In Afghanistan, illegal cultivation of poppies was a major concern.  The Afghan Interim Administration had set the objective of eliminating poppy cultivation.  It was a work that required stamina, alternative solutions and education of the population.  The Afghan authorities must strictly implement the measures taken, and the international community must help with quick impact projects in finding alternative crops.

He said it was up to the international community to strengthen the foundations of the political process of the Bonn Agreement by providing more support.  The Agreement had entered a crucial phase, and the country truly needed financial and political support.

MIKHAIL WEHBE (Syria) said that the issue of drugs was an important and complex problem that needed to be addressed by the international community.  The problem of security was one of the major challenges in the peace process in Afghanistan.  Poppy cultivation was a source of national, regional and global concern, because the profits from drugs made it possible to finance terrorism.  It was regrettable that poppy cultivation was, in fact, still at the levels preceding 2002.

Fighting against the danger of drugs required a clear and consistent strategy on behalf of the international community, with participation of the countries concerned, he continued.  He welcomed the efforts by the Transitional Administration and the measures being adopted for alternative crops.  State structures in Afghanistan needed to be strengthened, and national legislation needed to be improved.  Efforts to achieve the rule of law required serious international assistance, which should go beyond purely financial aid.

It was important to ensure a better life for farmers, establishing a solid economy in the country, he said.  Those efforts should go hand in hand with raising awareness.  The work should not be confined to the borders of Afghanistan.  A well-coordinated international strategy should aim to improve security conditions, build government structures and reconstruct the infrastructure.  It was impossible to deal with drug production in an isolated fashion, independent of all those issues.

IYA TIDJANI (Cameroon) said the link between poppy cultivation, lack of security, economic difficulties, corruption, and consolidation of the rule of law had been clearly established.  The interconnection between the cultivation and trafficking of drugs and transnational organized crime, of which trafficking of small arms was one of the symbolic outgrowths, had been mentioned in meetings over the past few weeks in Tashkent, Prague and Paris.  He thanked the Government of France for organizing a ministerial conference on drug routes from Central Asia to Europe.  The concerns raised by participants were basically identical to those seen in the areas of Latin America, sub-Saharan Africa or South-East Asia.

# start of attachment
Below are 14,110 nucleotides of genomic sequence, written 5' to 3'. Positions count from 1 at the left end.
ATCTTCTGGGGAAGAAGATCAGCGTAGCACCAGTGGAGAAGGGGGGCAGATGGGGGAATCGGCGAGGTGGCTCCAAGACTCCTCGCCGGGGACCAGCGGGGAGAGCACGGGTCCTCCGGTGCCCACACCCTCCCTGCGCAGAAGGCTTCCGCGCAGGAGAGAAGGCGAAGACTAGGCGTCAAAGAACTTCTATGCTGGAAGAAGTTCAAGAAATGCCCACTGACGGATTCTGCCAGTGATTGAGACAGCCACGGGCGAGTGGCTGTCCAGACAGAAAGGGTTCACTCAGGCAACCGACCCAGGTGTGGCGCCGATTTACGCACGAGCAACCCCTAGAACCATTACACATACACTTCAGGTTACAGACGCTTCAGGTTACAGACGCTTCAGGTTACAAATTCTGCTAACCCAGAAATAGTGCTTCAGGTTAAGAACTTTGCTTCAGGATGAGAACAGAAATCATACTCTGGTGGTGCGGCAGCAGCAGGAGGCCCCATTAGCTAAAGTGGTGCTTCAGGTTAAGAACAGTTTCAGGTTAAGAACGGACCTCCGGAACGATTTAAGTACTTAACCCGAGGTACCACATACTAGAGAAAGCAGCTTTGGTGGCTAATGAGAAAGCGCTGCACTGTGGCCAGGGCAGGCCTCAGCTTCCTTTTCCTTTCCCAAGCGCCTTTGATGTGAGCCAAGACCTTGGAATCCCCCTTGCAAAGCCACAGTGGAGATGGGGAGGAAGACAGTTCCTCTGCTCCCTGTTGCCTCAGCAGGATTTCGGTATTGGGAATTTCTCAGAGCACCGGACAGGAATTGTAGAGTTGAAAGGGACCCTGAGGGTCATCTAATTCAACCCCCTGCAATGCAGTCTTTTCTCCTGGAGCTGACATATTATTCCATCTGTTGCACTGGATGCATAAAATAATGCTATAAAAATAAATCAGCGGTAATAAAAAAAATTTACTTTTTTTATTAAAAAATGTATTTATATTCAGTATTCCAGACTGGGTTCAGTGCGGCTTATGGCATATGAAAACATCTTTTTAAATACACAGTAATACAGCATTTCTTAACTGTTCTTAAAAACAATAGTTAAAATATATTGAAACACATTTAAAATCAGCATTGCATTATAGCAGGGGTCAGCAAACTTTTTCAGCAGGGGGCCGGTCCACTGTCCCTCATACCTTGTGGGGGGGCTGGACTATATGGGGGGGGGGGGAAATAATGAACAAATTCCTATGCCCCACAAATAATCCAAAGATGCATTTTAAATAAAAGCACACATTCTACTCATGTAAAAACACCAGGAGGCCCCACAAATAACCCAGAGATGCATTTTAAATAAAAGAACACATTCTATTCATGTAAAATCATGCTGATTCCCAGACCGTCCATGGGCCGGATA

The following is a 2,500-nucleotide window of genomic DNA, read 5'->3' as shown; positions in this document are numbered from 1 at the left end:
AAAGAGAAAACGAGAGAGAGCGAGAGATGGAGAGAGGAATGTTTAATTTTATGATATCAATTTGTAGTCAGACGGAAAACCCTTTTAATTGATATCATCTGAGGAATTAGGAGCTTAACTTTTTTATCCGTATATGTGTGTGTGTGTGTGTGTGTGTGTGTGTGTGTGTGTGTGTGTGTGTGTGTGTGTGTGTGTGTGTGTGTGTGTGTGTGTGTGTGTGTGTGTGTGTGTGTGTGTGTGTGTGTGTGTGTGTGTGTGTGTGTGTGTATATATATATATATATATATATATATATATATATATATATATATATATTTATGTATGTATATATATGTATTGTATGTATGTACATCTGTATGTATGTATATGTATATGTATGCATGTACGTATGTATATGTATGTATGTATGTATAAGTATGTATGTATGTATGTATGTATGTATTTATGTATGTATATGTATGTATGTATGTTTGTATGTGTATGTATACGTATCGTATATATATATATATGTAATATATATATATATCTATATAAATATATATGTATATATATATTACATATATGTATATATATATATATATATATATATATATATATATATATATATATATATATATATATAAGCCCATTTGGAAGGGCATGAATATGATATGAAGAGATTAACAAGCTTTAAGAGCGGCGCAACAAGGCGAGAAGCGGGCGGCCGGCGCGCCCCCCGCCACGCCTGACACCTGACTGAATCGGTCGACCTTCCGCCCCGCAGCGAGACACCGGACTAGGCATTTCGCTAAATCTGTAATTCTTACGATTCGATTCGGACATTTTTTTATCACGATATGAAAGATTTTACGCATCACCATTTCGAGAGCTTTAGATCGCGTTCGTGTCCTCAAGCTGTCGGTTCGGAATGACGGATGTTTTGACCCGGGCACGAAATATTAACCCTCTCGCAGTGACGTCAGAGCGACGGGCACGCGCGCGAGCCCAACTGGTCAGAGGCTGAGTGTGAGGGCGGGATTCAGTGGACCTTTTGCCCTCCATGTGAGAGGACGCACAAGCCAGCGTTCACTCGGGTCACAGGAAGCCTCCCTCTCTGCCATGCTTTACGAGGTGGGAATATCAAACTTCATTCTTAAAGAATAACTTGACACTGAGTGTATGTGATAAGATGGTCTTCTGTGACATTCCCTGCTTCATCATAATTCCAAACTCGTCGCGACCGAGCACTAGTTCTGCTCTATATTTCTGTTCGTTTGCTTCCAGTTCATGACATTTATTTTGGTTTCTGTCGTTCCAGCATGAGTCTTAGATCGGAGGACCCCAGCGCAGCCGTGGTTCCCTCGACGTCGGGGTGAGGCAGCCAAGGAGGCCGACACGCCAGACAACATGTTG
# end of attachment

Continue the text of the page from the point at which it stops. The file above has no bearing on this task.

The production and trafficking of drugs was one of the most significant challenges faced by post-Taliban Afghanistan, he continued.  Economic recovery, combating poverty, security and political progress were influenced by poppy cultivation.  The very same warlords who were at the heart of economic and political developments in the country also controlled production and trafficking of opium. Efforts to combat the production had been ineffective, as production had increased in Afghanistan and consumption had increased in other countries.  Absent mobilization of the international community, Afghan progress was threatened.

Action against poppy cultivation should entail improving agricultural production by large investments in irrigation, he said.  Promoting a competitive private sector and investment in productive sectors would also address unemployment and crime.  Afghanistan needed the support of the international community, as well as access to international markets.  The ambiguity regarding the warlords must also be addressed.  Strengthening institutional capacities and the central government’s control of all Afghanistan with a competent and honest army and police were absolutely essential for the reduction of drug trafficking, he said.

STEFAN TAFROV (Bulgaria) said that his country fully associated with the position of the European Union and added that it was very difficult not to react to the rather sombre picture described by Mr. Guehenno regarding the situation in Afghanistan.  Security remained an important issue, and up to one third of the country was still not accessible to the United Nations.  Violence and violations of human rights continued.